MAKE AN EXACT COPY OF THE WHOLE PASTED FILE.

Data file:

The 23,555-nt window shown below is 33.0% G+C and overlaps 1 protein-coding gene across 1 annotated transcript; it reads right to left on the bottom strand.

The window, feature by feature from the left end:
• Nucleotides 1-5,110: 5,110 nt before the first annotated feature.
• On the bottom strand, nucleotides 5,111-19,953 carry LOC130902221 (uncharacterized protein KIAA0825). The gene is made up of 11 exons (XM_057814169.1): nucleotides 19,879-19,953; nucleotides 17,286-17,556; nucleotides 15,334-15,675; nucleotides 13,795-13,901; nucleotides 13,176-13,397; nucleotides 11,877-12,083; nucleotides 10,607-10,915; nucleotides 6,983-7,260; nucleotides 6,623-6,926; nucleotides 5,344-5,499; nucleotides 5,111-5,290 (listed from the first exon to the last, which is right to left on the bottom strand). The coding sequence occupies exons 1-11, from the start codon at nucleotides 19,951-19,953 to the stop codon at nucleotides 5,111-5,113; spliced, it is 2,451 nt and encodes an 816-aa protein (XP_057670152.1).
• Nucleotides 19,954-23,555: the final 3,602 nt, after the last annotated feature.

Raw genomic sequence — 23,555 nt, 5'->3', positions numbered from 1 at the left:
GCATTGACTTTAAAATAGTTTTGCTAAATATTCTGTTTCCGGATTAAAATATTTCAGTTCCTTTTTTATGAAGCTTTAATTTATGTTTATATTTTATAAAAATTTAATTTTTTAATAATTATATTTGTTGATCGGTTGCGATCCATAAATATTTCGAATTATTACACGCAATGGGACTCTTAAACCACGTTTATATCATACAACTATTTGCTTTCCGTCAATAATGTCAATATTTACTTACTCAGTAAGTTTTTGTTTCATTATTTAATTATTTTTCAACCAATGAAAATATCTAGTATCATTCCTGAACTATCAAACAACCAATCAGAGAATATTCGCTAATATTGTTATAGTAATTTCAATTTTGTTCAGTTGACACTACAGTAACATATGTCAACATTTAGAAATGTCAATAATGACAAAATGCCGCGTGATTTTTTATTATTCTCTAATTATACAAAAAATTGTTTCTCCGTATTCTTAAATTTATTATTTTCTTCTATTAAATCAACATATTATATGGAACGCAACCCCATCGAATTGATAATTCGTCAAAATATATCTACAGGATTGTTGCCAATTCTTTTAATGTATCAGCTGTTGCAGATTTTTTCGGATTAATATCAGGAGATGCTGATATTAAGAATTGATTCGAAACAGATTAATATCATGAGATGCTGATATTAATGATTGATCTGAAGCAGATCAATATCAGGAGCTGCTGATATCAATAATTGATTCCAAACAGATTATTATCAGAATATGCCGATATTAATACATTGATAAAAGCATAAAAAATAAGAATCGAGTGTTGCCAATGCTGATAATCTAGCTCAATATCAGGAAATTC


The 23,555-nt window shown below is 33.0% G+C and overlaps 1 protein-coding gene across 1 annotated transcript; it reads right to left on the bottom strand.

The window, feature by feature from the left end:
• Nucleotides 1-5,110: 5,110 nt before the first annotated feature.
• On the bottom strand, nucleotides 5,111-19,953 carry LOC130902221 (uncharacterized protein KIAA0825). The gene is made up of 11 exons (XM_057814169.1): nucleotides 19,879-19,953; nucleotides 17,286-17,556; nucleotides 15,334-15,675; nucleotides 13,795-13,901; nucleotides 13,176-13,397; nucleotides 11,877-12,083; nucleotides 10,607-10,915; nucleotides 6,983-7,260; nucleotides 6,623-6,926; nucleotides 5,344-5,499; nucleotides 5,111-5,290 (listed from the first exon to the last, which is right to left on the bottom strand). The coding sequence occupies exons 1-11, from the start codon at nucleotides 19,951-19,953 to the stop codon at nucleotides 5,111-5,113; spliced, it is 2,451 nt and encodes an 816-aa protein (XP_057670152.1).
• Nucleotides 19,954-23,555: the final 3,602 nt, after the last annotated feature.

Raw genomic sequence — 23,555 nt, 5'->3', positions numbered from 1 at the left:
GCATTGACTTTAAAATAGTTTTGCTAAATATTCTGTTTCCGGATTAAAATATTTCAGTTCCTTTTTTATGAAGCTTTAATTTATGTTTATATTTTATAAAAATTTAATTTTTTAATAATTATATTTGTTGATCGGTTGCGATCCATAAATATTTCGAATTATTACACGCAATGGGACTCTTAAACCACGTTTATATCATACAACTATTTGCTTTCCGTCAATAATGTCAATATTTACTTACTCAGTAAGTTTTTGTTTCATTATTTAATTATTTTTCAACCAATGAAAATATCTAGTATCATTCCTGAACTATCAAACAACCAATCAGAGAATATTCGCTAATATTGTTATAGTAATTTCAATTTTGTTCAGTTGACACTACAGTAACATATGTCAACATTTAGAAATGTCAATAATGACAAAATGCCGCGTGATTTTTTATTATTCTCTAATTATACAAAAAATTGTTTCTCCGTATTCTTAAATTTATTATTTTCTTCTATTAAATCAACATATTATATGGAACGCAACCCCATCGAATTGATAATTCGTCAAAATATATCTACAGGATTGTTGCCAATTCTTTTAATGTATCAGCTGTTGCAGATTTTTTCGGATTAATATCAGGAGATGCTGATATTAAGAATTGATTCGAAACAGATTAATATCATGAGATGCTGATATTAATGATTGATCTGAAGCAGATCAATATCAGGAGCTGCTGATATCAATAATTGATTCCAAACAGATTATTATCAGAATATGCCGATATTAATACATTGATAAAAGCATAAAAAATAAGAATCGAGTGTTGCCAATGCTGATAATCTAGCTCAATATCAGGAAATTC